You probably remember the 1998 movie Big, where Tom Hanks played on a giant electronic piano keyboard at the F.A.O. Schwarz toy store in New York City. Everyone knows it. It’s a classic scene that people love.
Back in April we checked out a 3D printed violin that looked more like a Predator’s weapon than a musical instrument. But 3D printing isn’t just about making new physical forms. The technology can be tuned for very practical purposes as well, as exhibited by violin maker Hovalin.
Hovalin violins have PLA bodies that are split into four parts: the neck, the top, the middle and the bottom.
Nicola Pavan of Pavan Wood Works is a genius. He has singlehandedly taken the electric guitar to a whole new level. How, you ask? By building a guitar from LEGO.
Pavan created this cool instrument in six days.
The image you see here is not a woman giving a violin concert on an alien world using an alien violin. It’s actually a 3D printed instrument called a two-string piezoelectric violin. Despite its otherworldly looks, it was really created right here on Earth.
Japan is home to all sorts of brilliant things. Chock up another one courtesy of Mr. Knocky. This silly invention is a remote-controlled drummer, and looks like a ton of fun – for at least an afternoon.
I have no idea why there’s a “Parental Advisory” logo above, unless you start to swear because he’s only available in Japan so far.
Last year, 3D Systems CEO Avi Reichental dared 3D printed guitar maker Olaf Diegel to make a 3D printed saxophone. Challenge accepted. Olaf recently showed off one of his prototypes on YouTube, an alto saxophone mostly made of nylon, which he printed using selective laser sintering (SLS).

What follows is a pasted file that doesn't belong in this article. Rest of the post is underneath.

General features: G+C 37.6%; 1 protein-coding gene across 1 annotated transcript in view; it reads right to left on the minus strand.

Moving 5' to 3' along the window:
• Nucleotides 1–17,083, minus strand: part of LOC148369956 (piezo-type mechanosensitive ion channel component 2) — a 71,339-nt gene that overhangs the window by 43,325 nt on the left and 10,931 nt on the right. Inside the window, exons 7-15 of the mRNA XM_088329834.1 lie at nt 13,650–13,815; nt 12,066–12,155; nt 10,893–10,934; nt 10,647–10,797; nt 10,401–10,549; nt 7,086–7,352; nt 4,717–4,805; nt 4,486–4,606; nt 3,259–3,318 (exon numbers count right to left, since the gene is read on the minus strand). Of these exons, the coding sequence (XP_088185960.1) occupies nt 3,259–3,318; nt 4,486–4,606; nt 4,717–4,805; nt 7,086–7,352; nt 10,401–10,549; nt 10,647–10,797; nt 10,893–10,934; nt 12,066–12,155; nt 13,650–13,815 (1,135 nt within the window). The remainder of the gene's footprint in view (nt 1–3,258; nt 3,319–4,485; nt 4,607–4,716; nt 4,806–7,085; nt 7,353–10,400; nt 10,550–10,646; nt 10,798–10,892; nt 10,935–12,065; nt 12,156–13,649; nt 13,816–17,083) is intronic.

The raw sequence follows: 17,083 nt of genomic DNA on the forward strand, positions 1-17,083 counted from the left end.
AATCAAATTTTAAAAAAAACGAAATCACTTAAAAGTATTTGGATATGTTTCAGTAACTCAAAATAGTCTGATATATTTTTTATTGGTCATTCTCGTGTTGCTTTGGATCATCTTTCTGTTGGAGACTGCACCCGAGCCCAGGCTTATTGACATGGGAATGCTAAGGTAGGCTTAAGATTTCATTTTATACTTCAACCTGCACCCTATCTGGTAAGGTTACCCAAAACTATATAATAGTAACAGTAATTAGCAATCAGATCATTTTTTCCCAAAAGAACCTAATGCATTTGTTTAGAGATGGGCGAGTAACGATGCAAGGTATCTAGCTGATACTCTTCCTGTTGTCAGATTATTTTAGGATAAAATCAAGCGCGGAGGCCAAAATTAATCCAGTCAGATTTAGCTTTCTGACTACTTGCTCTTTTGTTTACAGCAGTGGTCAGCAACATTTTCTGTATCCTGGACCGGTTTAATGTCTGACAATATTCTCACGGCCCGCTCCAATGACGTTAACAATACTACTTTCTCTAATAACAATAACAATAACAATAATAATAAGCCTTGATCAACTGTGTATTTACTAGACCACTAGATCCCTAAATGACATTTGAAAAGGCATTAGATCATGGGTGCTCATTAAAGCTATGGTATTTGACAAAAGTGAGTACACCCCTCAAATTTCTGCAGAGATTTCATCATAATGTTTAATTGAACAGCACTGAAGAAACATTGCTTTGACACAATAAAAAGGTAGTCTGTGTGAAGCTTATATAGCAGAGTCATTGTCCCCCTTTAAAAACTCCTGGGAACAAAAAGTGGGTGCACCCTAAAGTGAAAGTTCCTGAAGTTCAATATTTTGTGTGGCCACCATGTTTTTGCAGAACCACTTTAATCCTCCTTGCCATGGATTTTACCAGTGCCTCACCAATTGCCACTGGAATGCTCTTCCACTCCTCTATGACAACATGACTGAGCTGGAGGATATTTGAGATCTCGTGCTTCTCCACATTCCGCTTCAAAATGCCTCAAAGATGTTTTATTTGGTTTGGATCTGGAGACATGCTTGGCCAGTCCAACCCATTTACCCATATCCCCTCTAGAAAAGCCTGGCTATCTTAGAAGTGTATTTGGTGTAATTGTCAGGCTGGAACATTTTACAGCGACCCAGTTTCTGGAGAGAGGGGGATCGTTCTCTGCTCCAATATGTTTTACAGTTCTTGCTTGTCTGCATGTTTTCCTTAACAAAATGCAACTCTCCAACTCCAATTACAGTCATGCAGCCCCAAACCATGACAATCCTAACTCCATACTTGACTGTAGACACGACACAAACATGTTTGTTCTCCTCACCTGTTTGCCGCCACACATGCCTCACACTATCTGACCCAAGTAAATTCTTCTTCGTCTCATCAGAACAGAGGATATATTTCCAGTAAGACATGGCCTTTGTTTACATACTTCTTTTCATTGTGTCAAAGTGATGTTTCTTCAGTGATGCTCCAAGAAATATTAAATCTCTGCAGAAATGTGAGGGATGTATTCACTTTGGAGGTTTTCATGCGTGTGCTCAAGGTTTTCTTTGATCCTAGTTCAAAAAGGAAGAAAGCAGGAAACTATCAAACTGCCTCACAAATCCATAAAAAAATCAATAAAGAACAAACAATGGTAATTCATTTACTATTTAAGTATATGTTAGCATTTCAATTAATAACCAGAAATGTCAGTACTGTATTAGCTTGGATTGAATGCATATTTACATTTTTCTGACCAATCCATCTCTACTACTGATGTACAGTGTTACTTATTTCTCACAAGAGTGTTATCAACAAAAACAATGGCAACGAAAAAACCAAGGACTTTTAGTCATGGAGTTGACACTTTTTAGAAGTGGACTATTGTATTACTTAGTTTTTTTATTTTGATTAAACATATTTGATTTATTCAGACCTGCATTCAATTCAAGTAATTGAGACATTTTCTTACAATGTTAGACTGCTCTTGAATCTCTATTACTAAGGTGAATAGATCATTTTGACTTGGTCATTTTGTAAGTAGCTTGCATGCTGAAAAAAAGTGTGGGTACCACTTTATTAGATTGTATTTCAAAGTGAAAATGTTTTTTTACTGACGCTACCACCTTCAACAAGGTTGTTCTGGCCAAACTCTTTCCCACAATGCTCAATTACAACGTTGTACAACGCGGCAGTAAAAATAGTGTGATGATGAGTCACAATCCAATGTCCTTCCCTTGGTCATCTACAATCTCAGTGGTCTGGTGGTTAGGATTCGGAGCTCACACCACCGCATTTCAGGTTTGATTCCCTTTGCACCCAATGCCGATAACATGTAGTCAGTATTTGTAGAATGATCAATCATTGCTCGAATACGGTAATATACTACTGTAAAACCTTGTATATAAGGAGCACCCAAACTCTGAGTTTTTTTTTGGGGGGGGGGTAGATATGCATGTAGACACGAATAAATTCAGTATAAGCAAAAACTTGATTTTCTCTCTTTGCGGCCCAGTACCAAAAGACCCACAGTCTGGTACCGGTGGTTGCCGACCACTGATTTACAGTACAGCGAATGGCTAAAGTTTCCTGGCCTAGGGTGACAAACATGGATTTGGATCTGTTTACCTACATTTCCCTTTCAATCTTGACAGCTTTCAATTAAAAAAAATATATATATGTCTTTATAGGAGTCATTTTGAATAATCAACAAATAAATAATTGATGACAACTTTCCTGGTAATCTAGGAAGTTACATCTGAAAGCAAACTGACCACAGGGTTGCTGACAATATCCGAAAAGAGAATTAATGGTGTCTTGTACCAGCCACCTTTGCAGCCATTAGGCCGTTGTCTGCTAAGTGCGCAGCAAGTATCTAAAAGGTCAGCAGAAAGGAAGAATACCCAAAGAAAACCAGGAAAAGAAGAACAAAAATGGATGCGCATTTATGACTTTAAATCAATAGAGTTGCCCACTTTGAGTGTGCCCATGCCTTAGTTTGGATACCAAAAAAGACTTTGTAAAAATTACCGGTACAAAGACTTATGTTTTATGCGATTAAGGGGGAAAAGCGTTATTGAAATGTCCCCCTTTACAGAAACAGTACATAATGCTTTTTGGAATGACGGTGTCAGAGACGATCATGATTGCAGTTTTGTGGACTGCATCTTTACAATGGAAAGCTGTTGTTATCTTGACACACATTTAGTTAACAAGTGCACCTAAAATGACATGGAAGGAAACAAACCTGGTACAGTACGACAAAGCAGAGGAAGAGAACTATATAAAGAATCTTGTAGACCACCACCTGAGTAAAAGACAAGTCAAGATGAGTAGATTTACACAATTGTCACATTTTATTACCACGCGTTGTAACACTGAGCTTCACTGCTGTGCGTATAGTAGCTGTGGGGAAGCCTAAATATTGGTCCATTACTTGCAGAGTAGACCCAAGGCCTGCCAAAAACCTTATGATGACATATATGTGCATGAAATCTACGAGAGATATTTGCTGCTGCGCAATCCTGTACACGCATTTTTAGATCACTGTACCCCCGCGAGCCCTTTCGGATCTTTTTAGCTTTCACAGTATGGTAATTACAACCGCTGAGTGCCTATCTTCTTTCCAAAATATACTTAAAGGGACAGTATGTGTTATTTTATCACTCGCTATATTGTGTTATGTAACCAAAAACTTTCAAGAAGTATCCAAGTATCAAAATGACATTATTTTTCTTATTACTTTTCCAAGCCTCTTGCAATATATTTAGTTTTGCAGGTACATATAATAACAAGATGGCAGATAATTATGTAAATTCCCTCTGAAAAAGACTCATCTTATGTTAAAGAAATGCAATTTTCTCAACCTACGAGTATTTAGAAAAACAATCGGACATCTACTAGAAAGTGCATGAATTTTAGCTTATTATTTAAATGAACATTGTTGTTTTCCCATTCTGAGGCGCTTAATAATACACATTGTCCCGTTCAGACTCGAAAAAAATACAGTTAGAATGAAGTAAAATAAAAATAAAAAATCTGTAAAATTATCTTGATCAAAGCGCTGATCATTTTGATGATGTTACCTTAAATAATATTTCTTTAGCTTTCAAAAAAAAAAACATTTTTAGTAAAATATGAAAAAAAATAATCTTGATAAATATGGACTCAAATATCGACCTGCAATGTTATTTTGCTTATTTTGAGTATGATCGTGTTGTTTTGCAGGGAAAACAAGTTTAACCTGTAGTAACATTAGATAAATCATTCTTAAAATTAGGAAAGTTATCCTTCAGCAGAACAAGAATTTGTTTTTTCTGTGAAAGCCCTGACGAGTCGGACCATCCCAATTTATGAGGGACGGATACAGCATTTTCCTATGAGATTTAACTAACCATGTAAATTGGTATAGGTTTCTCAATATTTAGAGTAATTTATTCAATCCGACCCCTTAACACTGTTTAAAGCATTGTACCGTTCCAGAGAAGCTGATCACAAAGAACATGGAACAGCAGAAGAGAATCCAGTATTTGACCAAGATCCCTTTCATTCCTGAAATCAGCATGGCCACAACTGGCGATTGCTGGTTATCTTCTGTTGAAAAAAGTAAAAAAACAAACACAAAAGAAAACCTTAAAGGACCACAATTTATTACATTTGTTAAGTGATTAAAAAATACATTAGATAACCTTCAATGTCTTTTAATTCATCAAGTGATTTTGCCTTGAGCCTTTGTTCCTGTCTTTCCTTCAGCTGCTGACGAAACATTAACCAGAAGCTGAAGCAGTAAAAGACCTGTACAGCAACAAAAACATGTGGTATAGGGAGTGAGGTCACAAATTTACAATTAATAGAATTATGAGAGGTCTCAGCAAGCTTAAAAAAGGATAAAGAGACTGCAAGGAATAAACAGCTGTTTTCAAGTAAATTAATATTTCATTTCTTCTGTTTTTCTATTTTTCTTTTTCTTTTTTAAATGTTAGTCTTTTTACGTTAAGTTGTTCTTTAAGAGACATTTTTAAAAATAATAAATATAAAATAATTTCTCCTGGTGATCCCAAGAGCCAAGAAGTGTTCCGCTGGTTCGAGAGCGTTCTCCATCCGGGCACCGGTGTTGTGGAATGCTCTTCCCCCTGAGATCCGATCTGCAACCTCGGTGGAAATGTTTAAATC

Watch Olaf play a couple of tunes on his sax:
Olaf knows that his prototype is not the first plastic saxophone, but he took on the project partly because he wants to remind us that “3D printing can be used for applications beyond trinkets, phone cases, and jewelry.”
If you are strumming on a 19th century Lyre like this one, made from a human skull, antelope horns, skin, gut, and hair, you are probably the creepiest minstrel ever and should lock yourself up immediately.
Are you tired of the standard ding-dong of your doorbell? Maybe it’s time to welcome your guests to the sounds of a guitar. When people walk into you home or business, they will be greeted by the strumming of a guitar with the Guitar Doorbell (aka the “GuitDoorbell”).
This custom Super Mario Bros. Drum Kit looks pretty awesome. It’s the kind of thing they would play at the Koopa Cabana. If such a place existed. Anyway, your Mario themed band has found it’s first set of equipment.
The tower of Pringles cans you’re looking at here isn’t the remnants of a week-long gaming marathon (though it could be). Instead, it’s a fully-functional musical instrument – assuming that you like slightly off-key, strange sounding tunes.
The functional sculpture was made by Brooklyn music production company Fall on Your Sword.
The Super Mario Bros. theme is nearly 30 years old. It’s quite old, but not as ancient as the sheng, a Chinese instrument that’s mentioned in texts from 11th to 12th century B.C., which means it could be about 3,000 years old.
If you are looking for some of the coolest guitars ever, look no further than Jamie Ghio Sanches and Mike Braunewell. Togther, the Gibraltar-based artists make some of the sweetest guitars you will ever see. This duo has backgrounds in music and car modding, so it is a great match.